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It’s been a great start to the summer. Our returning campers are so happy to be back at Birch Trail, and our first year campers have been making new friends, trying new activities and learning the ins and outs of camp life. For a first time camper, things like being away from home, being in a new culture, and learning to be independent are very exciting growth opportunities.
Some of our campers jump right in and find that they have no trouble adapting to camp life. Other campers might struggle a little bit with one area or another. Parents often tell me that they want their kids to have an easy adjustment to camp, but I tend to disagree. While I certainly want the camp experience to be overwhelmingly positive, it’s okay for the adjustment to be a little tough. These temporary moments of small struggle are where the growth occurs.
One of the most normal ways that campers struggle at the beginning of camp is through homesickness. At Birch Trail, we see homesickness as a good thing since it means that your campers like you, and since they like you so much, they miss you when they are away from you (don’t worry, even if they are not homesick, they still like you). While homesickness is a good thing, it’s hard to be sad. Our staff is well trained and knows how to work with the campers who are homesick. We talk with the campers and help them verbalize their feelings. Once the campers have overcome their homesickness they feel a great sense of accomplishment and independence.
I received an email today from one of our recent alumni. While her story might be a little bit extreme, it’s a great illustration of homesickness, the adjustment to camp, and just how quickly time flies.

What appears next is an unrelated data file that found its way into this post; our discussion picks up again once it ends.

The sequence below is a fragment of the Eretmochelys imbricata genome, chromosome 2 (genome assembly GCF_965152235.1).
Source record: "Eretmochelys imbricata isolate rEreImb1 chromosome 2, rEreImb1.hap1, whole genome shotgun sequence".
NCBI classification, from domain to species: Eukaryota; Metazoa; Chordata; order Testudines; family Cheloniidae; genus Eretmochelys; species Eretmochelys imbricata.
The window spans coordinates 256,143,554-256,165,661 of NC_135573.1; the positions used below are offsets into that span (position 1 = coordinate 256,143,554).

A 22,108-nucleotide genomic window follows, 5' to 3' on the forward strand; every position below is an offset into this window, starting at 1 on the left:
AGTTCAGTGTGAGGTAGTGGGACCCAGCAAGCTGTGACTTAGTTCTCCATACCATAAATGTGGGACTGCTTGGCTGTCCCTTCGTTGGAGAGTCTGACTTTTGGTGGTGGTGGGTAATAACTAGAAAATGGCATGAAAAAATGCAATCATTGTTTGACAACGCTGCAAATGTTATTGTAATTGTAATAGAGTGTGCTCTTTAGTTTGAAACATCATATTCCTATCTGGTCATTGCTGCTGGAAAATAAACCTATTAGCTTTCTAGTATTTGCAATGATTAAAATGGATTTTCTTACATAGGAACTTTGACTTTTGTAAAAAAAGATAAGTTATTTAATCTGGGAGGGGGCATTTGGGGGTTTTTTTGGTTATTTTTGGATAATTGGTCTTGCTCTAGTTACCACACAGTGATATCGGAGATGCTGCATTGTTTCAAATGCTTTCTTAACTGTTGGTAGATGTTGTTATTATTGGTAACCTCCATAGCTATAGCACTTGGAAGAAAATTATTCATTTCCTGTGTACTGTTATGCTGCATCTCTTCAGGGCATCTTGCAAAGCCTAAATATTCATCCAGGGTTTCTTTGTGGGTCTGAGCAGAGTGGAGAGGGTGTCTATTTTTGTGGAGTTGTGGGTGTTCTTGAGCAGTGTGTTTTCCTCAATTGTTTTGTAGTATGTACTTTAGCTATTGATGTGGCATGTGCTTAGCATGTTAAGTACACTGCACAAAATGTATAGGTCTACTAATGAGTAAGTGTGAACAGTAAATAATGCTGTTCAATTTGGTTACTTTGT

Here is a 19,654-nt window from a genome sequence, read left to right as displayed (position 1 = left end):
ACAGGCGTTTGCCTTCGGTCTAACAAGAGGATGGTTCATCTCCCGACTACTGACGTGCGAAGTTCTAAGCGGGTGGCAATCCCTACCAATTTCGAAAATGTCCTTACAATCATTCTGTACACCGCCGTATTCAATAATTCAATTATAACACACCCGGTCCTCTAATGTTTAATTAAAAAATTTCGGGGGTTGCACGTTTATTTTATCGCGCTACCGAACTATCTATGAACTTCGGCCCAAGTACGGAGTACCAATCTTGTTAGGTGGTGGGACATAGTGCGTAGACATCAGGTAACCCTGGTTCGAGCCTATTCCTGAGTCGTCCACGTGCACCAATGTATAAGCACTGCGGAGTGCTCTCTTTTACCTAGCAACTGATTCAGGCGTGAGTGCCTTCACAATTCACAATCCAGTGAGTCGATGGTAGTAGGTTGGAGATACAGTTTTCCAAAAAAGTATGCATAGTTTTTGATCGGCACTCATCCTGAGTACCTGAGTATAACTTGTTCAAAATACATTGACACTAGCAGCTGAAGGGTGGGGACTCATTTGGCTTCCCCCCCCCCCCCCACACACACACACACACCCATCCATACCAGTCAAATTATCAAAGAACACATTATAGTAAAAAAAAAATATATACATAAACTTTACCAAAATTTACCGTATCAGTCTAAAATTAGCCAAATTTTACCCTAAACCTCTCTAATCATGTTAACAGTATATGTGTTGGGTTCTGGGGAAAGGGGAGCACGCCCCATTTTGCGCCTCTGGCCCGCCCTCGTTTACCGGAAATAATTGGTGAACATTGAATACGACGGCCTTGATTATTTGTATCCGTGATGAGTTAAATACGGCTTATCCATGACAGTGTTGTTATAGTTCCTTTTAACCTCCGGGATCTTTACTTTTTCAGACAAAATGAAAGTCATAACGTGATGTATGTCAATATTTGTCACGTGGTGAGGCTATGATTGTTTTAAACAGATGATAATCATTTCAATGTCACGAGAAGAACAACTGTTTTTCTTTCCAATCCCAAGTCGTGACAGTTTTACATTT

This morning my mom handed me a piece of paper from her drawer of “special things.” It was stationary, the cheery, colorfully decorated kind, the kind that comes from Camp Birch Trail. The folded paper was sealed shut with two googly eyes, and sure enough, on the back, the return address “Lilly Dickman.” That’s me. The letter was mine from camp. The faded stamp was dated July 20, 2011. “Oh god,” I thought to myself, as anyone who knew me in 2011 would know that these weren’t my glory days. I was a first year camper, a Lower Maple, and pretty much won the award for “Most Awfully Homesick Child to Ever Grace the Planet”. Bracing myself, I opened the letter.
“Dear Mom and Dad,” it read, “I miss you soooooo much!” I laughed knowing that my 8-year-old self had definitely placed the extra o’s in “so” in order to subtly signal to my parents that I was brutally miserable. “I was very, very homesick this morning,” the letter continued. “I was crying, so I had my first homesick time with Gabe. I am better now. I was also wandering (spelled as such) if one of you guys could write me every day. I love you! Love, Lilly.”
As I read the letter, my entire self was swept back to my first day, and the vividness with which I recalled my surroundings and feelings was eerie. I was so little, probably the smallest in the camp. I wore a little white tank top, and little grey shorts with the green Birch Trail logo. We’d just arrived and were sitting outside because the weather was so hot that summer. Everything felt strange, faces were unfamiliar, and my stomach hurt. Even the first-night’s dinner, spaghetti, seemed foreign. I didn’t eat it. Instead, I held back tears, trying to be tough, trying to convince myself it would be okay. Clearly, according to both this letter and my memory, it wasn’t, because I wound up at my first Homesick Time with Gabe the next morning.